The Prague company’s technology solves the problem of OpenStack infrastructure upgrades, Mirantis claims
Business cloud developer and vendor Mirantis has agreed to acquire Prague-based TCP Cloud and said it would include the firm’s MK.20 technology in the next release of Mirantis’ Fuel software.
The technology provides incremental updates to customers’ on-premises cloud infrastructure, meaning new features are delivered continuously without the need for major upgrades, Mirantis said.
No upgrades needed
The Silicon Valley company was one of the co-founders of the OpenStack Foundation in 2012 and is one of the platform’s major developers. It sells an OpenStack distribution that competes with those of IBM, Oracle, Red Hat, HPE and others.
Fuel is an OpenStack toolkit for deploying and managing OpenStack clouds, allowing organisations to handle setup, configuration and validation of infrastructure features through a graphical interface.
OpenStack aims to release major updates every six months, but TCP Cloud’s MK.20 eliminates the need for those updates by instead providing continuous delivery of new features, the company said.
The model is the same used by Amazon, Google, Microsoft and others to maintain their cloud infrastructure, according to Mirantis.
The company said it plans to use the technology as part of an initiative with Google and Intel to deliver OpenStack using the Google-developed Kubernetes container manager.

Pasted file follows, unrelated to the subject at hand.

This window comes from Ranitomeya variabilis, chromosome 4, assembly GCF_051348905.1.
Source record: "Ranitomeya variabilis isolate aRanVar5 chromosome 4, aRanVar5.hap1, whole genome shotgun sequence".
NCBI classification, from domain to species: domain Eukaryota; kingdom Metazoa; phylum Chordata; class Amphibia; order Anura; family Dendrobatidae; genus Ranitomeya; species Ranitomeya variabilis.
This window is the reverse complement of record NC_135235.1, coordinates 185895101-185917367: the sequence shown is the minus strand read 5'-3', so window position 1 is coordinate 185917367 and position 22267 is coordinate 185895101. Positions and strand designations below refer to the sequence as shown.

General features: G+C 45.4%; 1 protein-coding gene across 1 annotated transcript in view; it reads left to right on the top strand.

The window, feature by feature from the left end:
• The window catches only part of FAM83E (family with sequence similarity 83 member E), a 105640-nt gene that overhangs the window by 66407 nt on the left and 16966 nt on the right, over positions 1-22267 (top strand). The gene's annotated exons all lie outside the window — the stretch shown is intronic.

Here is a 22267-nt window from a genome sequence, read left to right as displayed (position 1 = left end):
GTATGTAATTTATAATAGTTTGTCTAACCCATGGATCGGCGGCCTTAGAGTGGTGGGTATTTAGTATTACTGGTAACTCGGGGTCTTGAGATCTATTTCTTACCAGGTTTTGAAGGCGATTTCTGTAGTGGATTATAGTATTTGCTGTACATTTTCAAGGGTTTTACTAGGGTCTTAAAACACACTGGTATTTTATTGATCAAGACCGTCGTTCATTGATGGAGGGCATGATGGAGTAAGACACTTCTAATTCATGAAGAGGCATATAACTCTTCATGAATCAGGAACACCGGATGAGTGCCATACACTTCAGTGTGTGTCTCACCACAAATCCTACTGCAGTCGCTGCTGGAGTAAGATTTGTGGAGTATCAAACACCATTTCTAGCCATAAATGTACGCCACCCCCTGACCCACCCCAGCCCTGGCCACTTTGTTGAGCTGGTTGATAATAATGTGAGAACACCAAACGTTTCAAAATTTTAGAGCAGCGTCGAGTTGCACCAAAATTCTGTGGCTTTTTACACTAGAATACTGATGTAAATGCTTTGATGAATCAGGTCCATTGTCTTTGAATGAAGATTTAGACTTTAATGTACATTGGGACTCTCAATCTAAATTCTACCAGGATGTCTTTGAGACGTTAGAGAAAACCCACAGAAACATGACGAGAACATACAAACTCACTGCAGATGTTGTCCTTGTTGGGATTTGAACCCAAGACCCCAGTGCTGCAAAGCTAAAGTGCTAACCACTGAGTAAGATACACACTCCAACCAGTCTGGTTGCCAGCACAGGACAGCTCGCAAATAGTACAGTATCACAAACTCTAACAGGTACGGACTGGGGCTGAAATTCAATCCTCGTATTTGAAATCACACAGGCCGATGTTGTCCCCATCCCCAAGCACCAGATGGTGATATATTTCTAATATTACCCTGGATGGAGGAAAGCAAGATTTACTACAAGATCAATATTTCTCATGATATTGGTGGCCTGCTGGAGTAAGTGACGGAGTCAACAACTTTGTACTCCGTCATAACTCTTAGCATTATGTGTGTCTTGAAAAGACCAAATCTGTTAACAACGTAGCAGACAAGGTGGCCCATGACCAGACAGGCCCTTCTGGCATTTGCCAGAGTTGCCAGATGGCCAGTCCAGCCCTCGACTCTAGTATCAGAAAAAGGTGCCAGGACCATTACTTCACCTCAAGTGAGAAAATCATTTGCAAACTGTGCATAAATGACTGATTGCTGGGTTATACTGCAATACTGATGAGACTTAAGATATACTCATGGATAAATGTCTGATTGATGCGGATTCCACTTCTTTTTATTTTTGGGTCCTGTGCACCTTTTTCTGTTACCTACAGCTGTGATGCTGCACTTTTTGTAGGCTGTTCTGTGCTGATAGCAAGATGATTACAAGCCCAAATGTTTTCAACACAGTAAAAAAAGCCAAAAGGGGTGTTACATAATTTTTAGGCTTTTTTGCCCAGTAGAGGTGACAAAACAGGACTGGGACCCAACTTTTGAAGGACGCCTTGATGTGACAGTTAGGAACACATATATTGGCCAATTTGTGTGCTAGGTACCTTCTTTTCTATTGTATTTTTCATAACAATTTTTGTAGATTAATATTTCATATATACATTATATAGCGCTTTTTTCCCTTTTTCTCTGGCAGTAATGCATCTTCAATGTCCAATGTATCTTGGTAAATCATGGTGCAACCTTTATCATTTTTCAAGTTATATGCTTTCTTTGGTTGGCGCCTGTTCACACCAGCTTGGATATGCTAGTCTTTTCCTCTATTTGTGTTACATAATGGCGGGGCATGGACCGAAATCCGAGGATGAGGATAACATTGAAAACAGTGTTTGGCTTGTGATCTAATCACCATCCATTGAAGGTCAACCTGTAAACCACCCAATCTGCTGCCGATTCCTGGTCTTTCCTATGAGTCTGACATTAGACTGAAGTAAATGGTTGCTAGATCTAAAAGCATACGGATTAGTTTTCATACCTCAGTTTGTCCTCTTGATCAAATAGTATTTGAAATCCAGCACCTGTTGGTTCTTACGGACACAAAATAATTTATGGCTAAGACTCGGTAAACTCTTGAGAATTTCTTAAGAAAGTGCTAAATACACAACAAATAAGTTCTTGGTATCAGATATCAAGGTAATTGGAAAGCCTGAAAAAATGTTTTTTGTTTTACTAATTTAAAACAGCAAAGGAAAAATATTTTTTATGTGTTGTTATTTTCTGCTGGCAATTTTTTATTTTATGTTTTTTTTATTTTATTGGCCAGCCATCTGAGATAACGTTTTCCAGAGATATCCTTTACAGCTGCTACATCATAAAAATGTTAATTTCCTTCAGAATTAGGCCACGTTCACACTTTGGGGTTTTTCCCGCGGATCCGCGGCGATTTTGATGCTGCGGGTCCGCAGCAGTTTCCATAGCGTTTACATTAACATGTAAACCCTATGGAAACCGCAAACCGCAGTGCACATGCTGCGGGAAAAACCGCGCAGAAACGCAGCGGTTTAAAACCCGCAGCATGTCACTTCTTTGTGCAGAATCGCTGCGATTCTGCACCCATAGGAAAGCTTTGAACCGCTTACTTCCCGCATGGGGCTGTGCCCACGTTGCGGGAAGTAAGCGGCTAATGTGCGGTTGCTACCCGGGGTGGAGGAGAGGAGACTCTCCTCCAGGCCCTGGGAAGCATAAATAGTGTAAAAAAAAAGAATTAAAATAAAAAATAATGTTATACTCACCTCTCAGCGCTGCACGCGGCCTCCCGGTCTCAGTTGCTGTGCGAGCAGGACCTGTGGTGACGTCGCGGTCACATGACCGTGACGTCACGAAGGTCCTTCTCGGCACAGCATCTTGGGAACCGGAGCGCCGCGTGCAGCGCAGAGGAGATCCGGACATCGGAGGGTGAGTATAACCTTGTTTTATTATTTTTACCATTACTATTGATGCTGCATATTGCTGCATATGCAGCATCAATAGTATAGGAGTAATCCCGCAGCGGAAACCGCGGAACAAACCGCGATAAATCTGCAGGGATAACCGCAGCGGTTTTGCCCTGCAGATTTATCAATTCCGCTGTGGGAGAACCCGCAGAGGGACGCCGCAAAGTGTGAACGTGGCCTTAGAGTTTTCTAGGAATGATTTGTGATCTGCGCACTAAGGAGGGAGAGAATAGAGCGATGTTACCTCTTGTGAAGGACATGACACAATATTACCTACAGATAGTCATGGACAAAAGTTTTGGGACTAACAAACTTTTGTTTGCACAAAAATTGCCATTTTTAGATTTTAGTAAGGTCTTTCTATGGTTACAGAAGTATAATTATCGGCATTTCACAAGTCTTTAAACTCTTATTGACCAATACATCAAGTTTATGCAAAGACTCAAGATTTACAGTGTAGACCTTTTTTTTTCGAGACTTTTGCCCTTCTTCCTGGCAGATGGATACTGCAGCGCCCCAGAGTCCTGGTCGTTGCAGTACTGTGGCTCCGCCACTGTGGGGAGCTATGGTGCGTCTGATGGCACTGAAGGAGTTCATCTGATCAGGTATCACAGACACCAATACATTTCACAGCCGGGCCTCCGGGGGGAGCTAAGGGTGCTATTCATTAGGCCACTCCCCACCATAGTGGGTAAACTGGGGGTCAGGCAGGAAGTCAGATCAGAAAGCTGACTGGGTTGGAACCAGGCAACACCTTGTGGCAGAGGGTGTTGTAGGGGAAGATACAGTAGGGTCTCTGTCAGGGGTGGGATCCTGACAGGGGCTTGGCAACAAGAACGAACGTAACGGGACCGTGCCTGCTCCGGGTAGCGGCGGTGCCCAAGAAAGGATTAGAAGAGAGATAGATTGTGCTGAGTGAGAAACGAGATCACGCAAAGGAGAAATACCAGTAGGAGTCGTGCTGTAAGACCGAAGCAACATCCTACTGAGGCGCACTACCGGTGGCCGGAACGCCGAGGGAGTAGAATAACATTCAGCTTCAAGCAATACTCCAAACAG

The company said TCP Cloud’s work on MK.20 was about nine months ahead of its own research. TCP Cloud is Mirantis’ first acquisition.
“Mirantis empowers enterprises to embrace the new, continuously delivered infrastructure model on their terms,” stated Mirantis chief executive Alex Freedland. “TCP Cloud’s technology and expertise helps us accelerate that vision.”
MK.20 is to be integrated into Fuel as part of the next release of Mirantis OpenStack.
Cloud provider Rackspace said last month it had reached one billion server hours with OpenStack clouds, indicating the platform’s popularity.
Rackspace launched the OpenStack initiative along with NASA in 2010 in order to help organisations offer clouds running on standard server hardware.
The technology’s users include AT&T, the BBC, BMW, CERN, eBay, PayPal and Yahoo.
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